Work Day Reminder, June 20 2020
At last we can resume work days without restriction. As usual we will be keeping track of who’s there, which is in effect contact tracing.
The next Travis work day, is Saturday June 20 2020, 9 am – 12:30.
Meet at the Education Centre (the old farm house) near the Beach Rd car park at 9 am. Click on the adjacent location map for a more detailed view.
We’ll probably be doing some releasing or planting somewhere around the wetland, but plans change with the weather! When we leave the Education Centre to work elsewhere in the wetland a notice board in the porch will indicate where we have gone, if it’s not obvious. Please join us.
All tools provided. It’s liable to be wet underfoot, so gumboots are advised. If you don’t own any we do have some for loan.
Travis Wetland 2021 Calendar
Grahame has selected some of his best images of Travis Wetland for a 2021 calendar. This is to raise funds for the Trust. We plan to have it available for posting out by September this year, in plenty of time for you to receive it and post to friends overseas for Christmas. We’ll be taking orders for the calendar, as printing more than we can sell would be a drain on funds, rather than a fund-raiser. Cost will be $20 each plus post and packing within NZ. Collection at a Trust work day will also be an option. To get a better look at the beautiful images and to order calendars look for the Calendar page under Products on the website (traviswetland.org.nz), or if you don’t have Internet access call Dave Evans on 366 0628.
Threatened Plants to Travis
Two threatened pants were recently planted beside the boardwalk in Travis Wetland for the public to view. These are Drosera binata – a carnivorous plant that eat insects and a swamp daisy Celmisia graminifolia.
This was a significant day that marked many years of hard work by volunteers, propagation by the Botanic gardens and preparation by the CCC Parks team.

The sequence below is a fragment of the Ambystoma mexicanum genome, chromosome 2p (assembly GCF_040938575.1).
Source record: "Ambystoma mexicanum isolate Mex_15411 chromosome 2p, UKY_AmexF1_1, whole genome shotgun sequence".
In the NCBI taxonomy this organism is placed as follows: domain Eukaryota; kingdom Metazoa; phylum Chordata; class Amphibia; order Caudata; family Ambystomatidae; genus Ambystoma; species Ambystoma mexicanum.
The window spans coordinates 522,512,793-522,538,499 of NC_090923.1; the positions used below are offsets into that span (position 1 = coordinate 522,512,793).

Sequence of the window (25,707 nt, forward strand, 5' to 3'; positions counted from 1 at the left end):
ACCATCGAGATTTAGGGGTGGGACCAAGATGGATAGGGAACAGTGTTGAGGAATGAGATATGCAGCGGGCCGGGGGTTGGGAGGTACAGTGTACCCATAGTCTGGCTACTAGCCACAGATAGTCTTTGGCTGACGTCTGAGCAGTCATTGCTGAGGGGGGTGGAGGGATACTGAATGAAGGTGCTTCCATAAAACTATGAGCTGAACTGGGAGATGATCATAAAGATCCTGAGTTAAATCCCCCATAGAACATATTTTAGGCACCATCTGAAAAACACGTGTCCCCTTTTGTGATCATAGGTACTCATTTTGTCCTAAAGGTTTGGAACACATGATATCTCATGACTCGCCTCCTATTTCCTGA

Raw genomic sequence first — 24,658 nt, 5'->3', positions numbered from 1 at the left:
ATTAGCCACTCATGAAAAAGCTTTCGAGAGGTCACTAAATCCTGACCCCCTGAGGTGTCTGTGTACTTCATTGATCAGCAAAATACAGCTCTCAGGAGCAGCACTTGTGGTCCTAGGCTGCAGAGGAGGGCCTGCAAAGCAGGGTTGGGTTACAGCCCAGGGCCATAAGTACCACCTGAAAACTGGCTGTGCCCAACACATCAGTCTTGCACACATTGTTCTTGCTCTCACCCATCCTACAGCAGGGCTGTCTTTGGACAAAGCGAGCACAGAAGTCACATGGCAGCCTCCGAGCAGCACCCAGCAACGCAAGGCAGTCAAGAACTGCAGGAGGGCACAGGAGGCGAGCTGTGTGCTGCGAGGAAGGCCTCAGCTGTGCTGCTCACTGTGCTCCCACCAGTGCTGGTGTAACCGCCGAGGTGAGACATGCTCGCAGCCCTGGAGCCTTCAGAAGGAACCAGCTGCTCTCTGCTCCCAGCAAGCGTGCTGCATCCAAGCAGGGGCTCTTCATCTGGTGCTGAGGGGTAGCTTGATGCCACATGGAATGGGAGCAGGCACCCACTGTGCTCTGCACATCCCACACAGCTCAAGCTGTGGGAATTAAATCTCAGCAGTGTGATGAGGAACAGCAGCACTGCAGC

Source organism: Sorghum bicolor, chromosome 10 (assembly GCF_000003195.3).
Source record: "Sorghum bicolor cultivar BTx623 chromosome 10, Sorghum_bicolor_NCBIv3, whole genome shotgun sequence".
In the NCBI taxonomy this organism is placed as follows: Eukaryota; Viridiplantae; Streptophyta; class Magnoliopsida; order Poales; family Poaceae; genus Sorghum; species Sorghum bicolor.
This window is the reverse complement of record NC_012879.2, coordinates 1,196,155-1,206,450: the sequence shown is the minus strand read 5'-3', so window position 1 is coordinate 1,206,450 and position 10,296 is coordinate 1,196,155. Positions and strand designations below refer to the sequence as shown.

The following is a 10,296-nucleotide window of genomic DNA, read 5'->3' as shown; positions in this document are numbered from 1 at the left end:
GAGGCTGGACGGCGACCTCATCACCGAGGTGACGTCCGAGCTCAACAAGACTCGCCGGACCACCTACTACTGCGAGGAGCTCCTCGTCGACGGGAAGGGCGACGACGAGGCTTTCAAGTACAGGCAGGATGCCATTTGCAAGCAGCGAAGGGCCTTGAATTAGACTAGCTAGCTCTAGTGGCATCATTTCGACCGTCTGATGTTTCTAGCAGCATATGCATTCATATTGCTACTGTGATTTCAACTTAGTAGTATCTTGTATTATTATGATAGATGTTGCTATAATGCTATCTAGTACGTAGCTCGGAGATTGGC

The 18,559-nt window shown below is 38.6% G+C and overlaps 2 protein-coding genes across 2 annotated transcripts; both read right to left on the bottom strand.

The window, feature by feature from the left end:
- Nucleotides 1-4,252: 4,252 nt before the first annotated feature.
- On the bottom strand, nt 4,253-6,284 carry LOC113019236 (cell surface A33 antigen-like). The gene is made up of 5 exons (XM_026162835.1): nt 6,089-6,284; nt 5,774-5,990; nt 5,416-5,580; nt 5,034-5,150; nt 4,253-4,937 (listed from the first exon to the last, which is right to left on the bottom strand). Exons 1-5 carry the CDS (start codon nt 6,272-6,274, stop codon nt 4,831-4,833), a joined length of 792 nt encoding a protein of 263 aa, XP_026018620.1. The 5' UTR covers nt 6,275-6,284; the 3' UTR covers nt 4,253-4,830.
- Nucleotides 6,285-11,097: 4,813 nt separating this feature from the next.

Both of these are only found within Christchurch in Travis Wetland and only grow in one small location. Propagating these plants and starting a second population is a significant step in the conservation of these species within Christchurch city.
Everyone involved over many years in the project were present including Eleanor Bissell and the Travis volunteer working group, Travis parks rangers, CCC Ecologist Nick Head, Manaaki Whenua – Landcare Research associate Colin Meurk, Christchurch Botanic Gardens Curator Luke Martin and CCC intern Ashlin Freear. Speeches and a toast (of juice) to the prosperity of the plants were made to mark the event.
Botanic gardens staff, CCC rangers and volunteers have all enjoyed working together to protect these plants and look forward to further increasing the size and spread of these plant populations in the coming years.
Article: Luke Martin, Images: Grahame
The Old Bore
We decided it was time to feature a prominent farm relic which has survived! We loved the rusty old pipe at the Beach Rd entrance, from which drips underground water.
2018 saw Rangers Kenny, Dave & Summer-worker Hannah bringing in hefty logs not only to feature, but to protect our very special wetland plants. Logs now form a protective barrier around the edge as best we don’t trample there.
Silverstream [near Kaiapoi] volunteers gave us a plant of Gratiola sexdentata a first for Travis Wetland. To make this an interesting thriving community we have added tiny mostly overlooked species. So take a few minutes to see how many different plants you can spot. A native buttercup with a pretty yellow flower in early summer, a native orchid, a native lily, rushes, and some dryland ‘tinies’ nearer the large information sign. Of course you will spot ‘weeds’ too — we are working on them!
Now not only ducks & pūkeko enjoy the water but our bush birds have joined the queue waiting for an opportunity to bathe, especially on those hot days we have had. The sparrows queue, splash, then go & roll in the dust bowls! We have even watched at close range a bellbird cooling off!
Article: Eleanor Bissell, Images: Grahame and Eleanor
Images: Grahame Bell